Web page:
Have you ever stopped to consider how one decision can have a domino effect on so many other life outcomes that may have never unfolded otherwise? The last decade of my life and of 127 Worldwide has been shaped by an email I decided to respond to on a normal day in 2006.
That year, my job at International Sports Federation crossed my path with a small yet feisty Kenyan woman named Rose who had just started a children’s home and school. Rose had recently been introduced to the internet and her new best friend Mr. Google, and she was searching online for sports equipment to provide her students with some sort of physical education. The children loved to play soccer, so she searched for Christian organizations who might provide soccer balls, pumps, and needles. One of her google hits was International Sports Federation.
Amidst an onslaught of requests from all over the world, I decided to reach back out to Rose. She would tell you that I was slow to respond at first and she would be correct. ISF was overwhelmed with inquiries requesting assistance and sports equipment. But once the conversation started, Rose and I quickly became email pen pals.
Our messages back and forth were full of questions and stories from two completely different perspectives on almost every subject. A beautiful friendship was forming on AOL instant messenger. Eventually, I felt compelled to go meet her and see what was happening with Tumaini Miles of Smiles School and Children's Home. Tumaini is the Swahili word for hope and has quite literally become a beacon of hope to thousands of people and an entire community. Like a moth to a flame, I had to go see what was happening.
In July of 2007 our team of nine ladies and one brave man set off on a journey to meet Rose and the beautiful people of Tumaini. Once we landed in Nairobi after a day of travel, we boarded a night bus for the 8 hour drive to Rose’s village. Sidenote: The night bus experience is worse than whatever your mind conjured up as you read the words “night bus.” To say that Tumaini was located off the beaten path is the understatement of the decade. We have found a few better modes of transportation in the last fourteen years., but that night bus left its mark in my long term memory.
Despite the long journey, upon arrival, we hit the ground running. My favorite moments were when a few of our team would sit with Rose and a few of her staff under the shade of an avocado tree. We picked avocados, whipped up the most delicious guacamole you have ever tasted, and asked Rose questions about her life and ministry. This idea of working with local leaders directly was a new one for me. I’d heard horror stories of corruption, conflict, and communication breakdowns as people attempted to work cross culturally.
It just made sense to me that God had already
placed people in the community who knew
the language and culture, who could relate to the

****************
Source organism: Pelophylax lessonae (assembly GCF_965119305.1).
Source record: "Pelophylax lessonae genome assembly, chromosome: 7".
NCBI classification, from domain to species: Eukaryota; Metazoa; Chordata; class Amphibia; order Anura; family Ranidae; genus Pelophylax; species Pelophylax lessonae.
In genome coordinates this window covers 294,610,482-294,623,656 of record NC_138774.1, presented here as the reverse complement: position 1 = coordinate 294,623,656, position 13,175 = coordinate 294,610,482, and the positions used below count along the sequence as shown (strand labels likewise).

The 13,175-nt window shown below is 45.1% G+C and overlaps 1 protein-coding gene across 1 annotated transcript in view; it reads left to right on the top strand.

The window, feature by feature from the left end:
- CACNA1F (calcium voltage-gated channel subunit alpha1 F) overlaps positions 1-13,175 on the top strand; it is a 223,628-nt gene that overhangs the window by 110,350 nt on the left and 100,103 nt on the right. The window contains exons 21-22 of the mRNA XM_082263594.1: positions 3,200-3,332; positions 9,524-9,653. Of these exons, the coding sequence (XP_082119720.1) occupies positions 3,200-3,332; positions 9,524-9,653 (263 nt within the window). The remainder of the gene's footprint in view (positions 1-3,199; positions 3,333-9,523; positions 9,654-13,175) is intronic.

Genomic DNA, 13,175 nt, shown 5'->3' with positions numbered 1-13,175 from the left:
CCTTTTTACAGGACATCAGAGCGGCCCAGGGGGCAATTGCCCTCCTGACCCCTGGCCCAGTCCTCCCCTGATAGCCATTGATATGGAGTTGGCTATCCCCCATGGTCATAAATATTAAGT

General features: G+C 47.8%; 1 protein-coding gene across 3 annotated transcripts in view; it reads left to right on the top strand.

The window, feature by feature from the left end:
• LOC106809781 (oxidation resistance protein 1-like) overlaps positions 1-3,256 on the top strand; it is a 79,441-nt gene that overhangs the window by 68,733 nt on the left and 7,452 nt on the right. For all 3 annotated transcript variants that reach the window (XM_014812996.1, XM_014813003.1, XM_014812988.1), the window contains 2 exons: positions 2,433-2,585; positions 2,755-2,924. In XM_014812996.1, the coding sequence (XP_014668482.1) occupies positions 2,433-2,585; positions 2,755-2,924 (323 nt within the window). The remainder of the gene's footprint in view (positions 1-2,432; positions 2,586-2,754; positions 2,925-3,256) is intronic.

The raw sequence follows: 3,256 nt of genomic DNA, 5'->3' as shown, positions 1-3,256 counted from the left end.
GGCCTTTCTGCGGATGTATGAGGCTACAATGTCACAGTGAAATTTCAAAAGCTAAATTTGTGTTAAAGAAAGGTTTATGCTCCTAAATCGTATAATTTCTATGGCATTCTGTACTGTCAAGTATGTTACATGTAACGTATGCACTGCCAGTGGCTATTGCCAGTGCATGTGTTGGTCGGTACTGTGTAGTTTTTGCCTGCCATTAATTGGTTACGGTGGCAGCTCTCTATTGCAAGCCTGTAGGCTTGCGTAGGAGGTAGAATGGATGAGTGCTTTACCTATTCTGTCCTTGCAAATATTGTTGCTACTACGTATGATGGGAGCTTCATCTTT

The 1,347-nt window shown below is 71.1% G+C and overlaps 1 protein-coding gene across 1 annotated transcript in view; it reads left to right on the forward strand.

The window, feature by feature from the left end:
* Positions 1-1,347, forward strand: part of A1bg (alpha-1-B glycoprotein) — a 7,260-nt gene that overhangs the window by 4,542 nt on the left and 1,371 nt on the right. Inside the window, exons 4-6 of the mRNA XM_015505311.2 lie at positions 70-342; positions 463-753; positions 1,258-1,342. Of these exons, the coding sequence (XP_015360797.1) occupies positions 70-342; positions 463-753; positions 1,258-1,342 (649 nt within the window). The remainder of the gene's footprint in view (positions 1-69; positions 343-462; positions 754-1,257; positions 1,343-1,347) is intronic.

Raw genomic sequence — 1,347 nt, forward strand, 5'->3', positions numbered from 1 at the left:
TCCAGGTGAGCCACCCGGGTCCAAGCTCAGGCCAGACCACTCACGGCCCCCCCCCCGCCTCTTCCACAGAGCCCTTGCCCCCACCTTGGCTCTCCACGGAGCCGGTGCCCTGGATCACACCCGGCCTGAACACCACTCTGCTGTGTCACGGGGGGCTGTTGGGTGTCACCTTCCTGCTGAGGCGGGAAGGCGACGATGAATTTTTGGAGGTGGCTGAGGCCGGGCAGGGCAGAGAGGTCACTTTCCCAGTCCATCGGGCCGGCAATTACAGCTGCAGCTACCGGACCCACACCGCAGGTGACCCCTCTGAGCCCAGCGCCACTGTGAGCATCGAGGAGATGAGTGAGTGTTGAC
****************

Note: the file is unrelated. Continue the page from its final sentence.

struggles of growing up with the effects of material
poverty, and who were equipped to
care for the vulnerable among them.
But the beginning of a new ministry plan was starting to form. It just made sense to me that God had already placed people in the community who knew the language and culture, who could relate to the struggles of growing up with the effects of material poverty, and who were equipped to care for the vulnerable among them. If the global church is God’s means to restore hope to brokenness, then surely he’s prompted Christians even in rural Kenya to live out James 1:27. As those ideas began to form, I recognized the value of local leadership displayed in Rose. Rose didn’t need new ideas or intervention from people living half-way around the world. She needed other believers to walk alongside her and help her accomplish what God was already calling her to do. She needed people to encourage, pray with, and advocate for her.
Rose had a God-given desire to see vulnerable families thrive and to give children an opportunity to go to school. I was inspired by Rose’s vision for Tumaini Miles of Smiles, and God began to use that inspiration to clarify a long term vision for my life, as well. I didn’t know it at the time, but the roots of 127 Worldwide sprouted underneath that avocado tree on my first trip to Kenya.
Five years later, in 2011, I started my own nonprofit named after James 1:27, 127 Worldwide. 127 exists to connect and equip the global body of Christ to restore hope to orphans, widows, and vulnerable communities. Rose remains the first 127 partner, but her example also inaugurated a decade’s worth of partnerships with three other ministries in Kenya, Uganda, and Guatemala. As we look back on ten years of ministry, I celebrate that God used an unexpected email encounter to cast a vision for his global church united together restoring hope to orphans, widows, and vulnerable communities. What an unexpected, beautiful blessing playing our part of his mission has been.